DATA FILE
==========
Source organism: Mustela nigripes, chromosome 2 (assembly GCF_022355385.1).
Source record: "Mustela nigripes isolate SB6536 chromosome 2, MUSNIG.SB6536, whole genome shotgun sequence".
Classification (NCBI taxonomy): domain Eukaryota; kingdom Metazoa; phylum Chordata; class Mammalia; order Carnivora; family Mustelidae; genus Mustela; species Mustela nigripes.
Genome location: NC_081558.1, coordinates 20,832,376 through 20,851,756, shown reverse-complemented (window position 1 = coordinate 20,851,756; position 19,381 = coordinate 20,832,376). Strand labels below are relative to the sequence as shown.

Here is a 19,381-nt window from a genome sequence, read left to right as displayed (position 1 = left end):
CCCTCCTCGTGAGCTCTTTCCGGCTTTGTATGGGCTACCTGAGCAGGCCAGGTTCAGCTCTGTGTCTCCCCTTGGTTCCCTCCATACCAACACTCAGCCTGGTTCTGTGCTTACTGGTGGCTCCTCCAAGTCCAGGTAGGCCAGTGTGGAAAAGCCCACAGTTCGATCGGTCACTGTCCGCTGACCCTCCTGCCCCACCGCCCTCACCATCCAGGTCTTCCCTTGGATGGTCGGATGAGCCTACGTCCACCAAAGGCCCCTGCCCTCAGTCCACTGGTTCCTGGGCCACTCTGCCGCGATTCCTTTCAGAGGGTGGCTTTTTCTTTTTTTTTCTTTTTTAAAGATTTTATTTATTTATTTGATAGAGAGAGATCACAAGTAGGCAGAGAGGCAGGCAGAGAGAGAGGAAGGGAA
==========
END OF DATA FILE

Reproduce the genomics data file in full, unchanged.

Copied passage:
Source organism: Mustela nigripes, chromosome 2 (assembly GCF_022355385.1).
Source record: "Mustela nigripes isolate SB6536 chromosome 2, MUSNIG.SB6536, whole genome shotgun sequence".
Classification (NCBI taxonomy): domain Eukaryota; kingdom Metazoa; phylum Chordata; class Mammalia; order Carnivora; family Mustelidae; genus Mustela; species Mustela nigripes.
Genome location: NC_081558.1, coordinates 20,832,376 through 20,851,756, shown reverse-complemented (window position 1 = coordinate 20,851,756; position 19,381 = coordinate 20,832,376). Strand labels below are relative to the sequence as shown.

Here is a 19,381-nt window from a genome sequence, read left to right as displayed (position 1 = left end):
CCCTCCTCGTGAGCTCTTTCCGGCTTTGTATGGGCTACCTGAGCAGGCCAGGTTCAGCTCTGTGTCTCCCCTTGGTTCCCTCCATACCAACACTCAGCCTGGTTCTGTGCTTACTGGTGGCTCCTCCAAGTCCAGGTAGGCCAGTGTGGAAAAGCCCACAGTTCGATCGGTCACTGTCCGCTGACCCTCCTGCCCCACCGCCCTCACCATCCAGGTCTTCCCTTGGATGGTCGGATGAGCCTACGTCCACCAAAGGCCCCTGCCCTCAGTCCACTGGTTCCTGGGCCACTCTGCCGCGATTCCTTTCAGAGGGTGGCTTTTTCTTTTTTTTTCTTTTTTAAAGATTTTATTTATTTATTTGATAGAGAGAGATCACAAGTAGGCAGAGAGGCAGGCAGAGAGAGAGGAAGGGAA